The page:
Open main menu

Richard G. Morris

Richard Graham Michael Morris, CBE FRS FRSE (born 27 June 1948),[1] is a British neuroscientist. He is known for developing the Morris water navigation task,[2] for proposing the concept of synaptic tagging (along with Uwe Frey), and for his work on the function of the hippocampus.[3][4]

Richard G.M. Morris

Born
Richard Graham Michael Morris

(1948-06-27) 27 June 1948 (age 71)
Alma mater
Known forMorris water navigation task
Awards2016 Brain Prize
Scientific career
FieldsNeuroscience
InstitutionsUniversity of Edinburgh

He is the director of the Centre for Cognitive and Neural Systems (Edinburgh)[5] and the Wolfson Professor of Neuroscience at the University of Edinburgh.[6] Since 1994 he has been a fellow of the Royal Society of Edinburgh[7] and since 1997, he has been a fellow of the Royal Society.[8] Morris was appointed a Commander of the Order of the British Empire in 2007.[1]

Morris, together with Tim Bliss (Francis Crick Institute) and Graham Collingridge (University of Bristol) were named as winners of the 2016 Brain Prize for their discoveries about the way synaptic connections in the hippocampus are strengthened by stimulation. The process, known as long-term potentiation (LTP), forms the basis of the ability to learn and to remember.[9]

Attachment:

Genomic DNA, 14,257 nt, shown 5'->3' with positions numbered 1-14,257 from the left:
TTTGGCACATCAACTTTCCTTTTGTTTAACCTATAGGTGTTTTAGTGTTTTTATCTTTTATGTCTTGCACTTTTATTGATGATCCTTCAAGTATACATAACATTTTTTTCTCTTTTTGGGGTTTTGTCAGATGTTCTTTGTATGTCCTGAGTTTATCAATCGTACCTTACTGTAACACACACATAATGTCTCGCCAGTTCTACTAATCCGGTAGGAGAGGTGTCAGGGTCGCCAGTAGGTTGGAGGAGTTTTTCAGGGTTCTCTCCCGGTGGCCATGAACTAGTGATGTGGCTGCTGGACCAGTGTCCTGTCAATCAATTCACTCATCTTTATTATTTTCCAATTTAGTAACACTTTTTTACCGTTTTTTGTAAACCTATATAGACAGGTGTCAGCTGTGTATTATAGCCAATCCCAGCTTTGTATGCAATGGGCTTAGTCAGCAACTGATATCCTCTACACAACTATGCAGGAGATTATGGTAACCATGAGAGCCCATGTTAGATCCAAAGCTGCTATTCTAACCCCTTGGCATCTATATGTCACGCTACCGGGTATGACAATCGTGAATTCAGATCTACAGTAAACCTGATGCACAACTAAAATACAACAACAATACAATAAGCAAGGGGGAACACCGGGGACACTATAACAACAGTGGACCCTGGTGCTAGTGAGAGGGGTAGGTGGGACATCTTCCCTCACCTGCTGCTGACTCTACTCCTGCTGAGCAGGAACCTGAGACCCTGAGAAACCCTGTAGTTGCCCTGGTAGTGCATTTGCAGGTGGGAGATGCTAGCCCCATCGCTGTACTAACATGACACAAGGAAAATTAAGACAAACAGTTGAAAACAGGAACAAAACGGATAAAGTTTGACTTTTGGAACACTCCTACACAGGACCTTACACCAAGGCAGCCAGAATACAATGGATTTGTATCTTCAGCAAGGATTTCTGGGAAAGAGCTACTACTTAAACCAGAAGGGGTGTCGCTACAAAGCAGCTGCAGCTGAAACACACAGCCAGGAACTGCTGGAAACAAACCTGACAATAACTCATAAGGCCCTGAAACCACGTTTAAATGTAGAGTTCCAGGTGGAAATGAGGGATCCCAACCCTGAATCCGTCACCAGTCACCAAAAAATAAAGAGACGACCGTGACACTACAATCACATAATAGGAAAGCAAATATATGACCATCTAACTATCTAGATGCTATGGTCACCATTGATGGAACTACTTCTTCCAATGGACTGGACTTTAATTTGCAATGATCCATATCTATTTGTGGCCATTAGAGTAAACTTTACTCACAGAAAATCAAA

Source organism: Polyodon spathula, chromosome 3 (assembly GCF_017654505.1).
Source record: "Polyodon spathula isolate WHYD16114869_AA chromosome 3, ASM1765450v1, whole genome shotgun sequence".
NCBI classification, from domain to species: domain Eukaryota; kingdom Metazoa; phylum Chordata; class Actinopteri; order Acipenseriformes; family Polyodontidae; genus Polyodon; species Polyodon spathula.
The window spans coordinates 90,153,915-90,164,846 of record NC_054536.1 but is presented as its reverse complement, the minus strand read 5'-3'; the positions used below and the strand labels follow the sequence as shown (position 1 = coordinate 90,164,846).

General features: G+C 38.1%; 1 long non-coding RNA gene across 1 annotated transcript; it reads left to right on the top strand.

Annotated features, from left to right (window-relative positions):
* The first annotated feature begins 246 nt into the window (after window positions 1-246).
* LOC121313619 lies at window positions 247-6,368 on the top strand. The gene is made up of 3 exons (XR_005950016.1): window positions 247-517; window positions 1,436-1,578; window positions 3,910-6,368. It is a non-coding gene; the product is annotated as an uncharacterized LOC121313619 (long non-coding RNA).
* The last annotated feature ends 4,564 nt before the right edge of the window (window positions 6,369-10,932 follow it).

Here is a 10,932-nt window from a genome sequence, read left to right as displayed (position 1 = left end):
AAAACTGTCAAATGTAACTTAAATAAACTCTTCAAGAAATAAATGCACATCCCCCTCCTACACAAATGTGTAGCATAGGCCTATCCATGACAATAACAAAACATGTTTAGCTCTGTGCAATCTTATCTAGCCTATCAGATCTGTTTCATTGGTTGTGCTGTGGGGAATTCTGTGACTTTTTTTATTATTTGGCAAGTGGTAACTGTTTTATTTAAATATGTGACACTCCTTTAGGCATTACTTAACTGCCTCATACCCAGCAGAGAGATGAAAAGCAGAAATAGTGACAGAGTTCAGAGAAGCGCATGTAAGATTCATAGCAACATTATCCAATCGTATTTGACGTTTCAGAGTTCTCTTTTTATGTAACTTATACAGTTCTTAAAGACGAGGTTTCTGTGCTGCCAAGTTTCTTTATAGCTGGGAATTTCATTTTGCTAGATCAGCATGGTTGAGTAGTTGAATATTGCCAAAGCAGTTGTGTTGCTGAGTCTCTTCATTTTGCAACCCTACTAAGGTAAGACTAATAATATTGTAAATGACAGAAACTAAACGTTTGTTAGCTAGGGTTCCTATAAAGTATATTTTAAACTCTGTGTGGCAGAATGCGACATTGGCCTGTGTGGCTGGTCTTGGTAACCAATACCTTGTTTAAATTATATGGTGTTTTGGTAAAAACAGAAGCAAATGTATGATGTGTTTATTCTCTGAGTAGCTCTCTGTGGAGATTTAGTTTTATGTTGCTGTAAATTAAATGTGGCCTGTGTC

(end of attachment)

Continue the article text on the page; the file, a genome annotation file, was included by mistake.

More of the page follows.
EducationEdit

Morris received his BA in natural science from Trinity Hall, Cambridge and D.Phil. from the University of Sussex in 1973. He was a lecturer at the University of St Andrews from 1977 to 1986 where he developed the Morris water navigation task. He moved to the University of Edinburgh in 1986.

ReferencesEdit

  1. ^ a b "Prof Richard Morris, CBE, FRS". Debrett's. Archived from the original on 12 November 2012. Retrieved 9 November 2012.
  2. ^ Morris, R. G. M. (May 1981). "Spatial localization does not require the presence of local cues". Learning and Motivation. 12 (2): 239–260. doi:10.1016/0023-9690(81)90020-5.
  3. ^ Andersen, P; Morris, R; Amaral, D; Bliss, T; O'Keefe, J, eds. (2007). The Hippocampus Book. Oxford, United Kingdom: Oxford University Press. pp. xx+832. ISBN 978-0-19-510027-3. OCLC 64444087.
  4. ^ Nadel, Lynn (November 2007). "Book review: The hippocampus book, edited by P. Andersen, R. Morris, D. Amaral, T. Bliss, & J. O'Keefe". Hippocampus. 17 (11): 1013–1016. doi:10.1002/hipo.20355.
  5. ^ "People/Administration". Centre for Cognitive and Neural Systems. Retrieved 9 November 2012.
  6. ^ "People/Academic Staff – Prof. Richard Morris, CBE, FRS". Centre for Cognitive and Neural Systems. Retrieved 9 November 2012.
  7. ^ "Professor Richard Graham Michael Morris CBE FRS FRSE, FMedSci". The Royal Society of Edinburgh. Retrieved 12 March 2018.
  8. ^ "Fellows of the Royal Society". Royal Society. Retrieved 9 November 2012.
  9. ^ "Professor Richard Morris, profile: Scientist and Brain Prize winner". The Independent. Retrieved 19 August 2018.

External linksEdit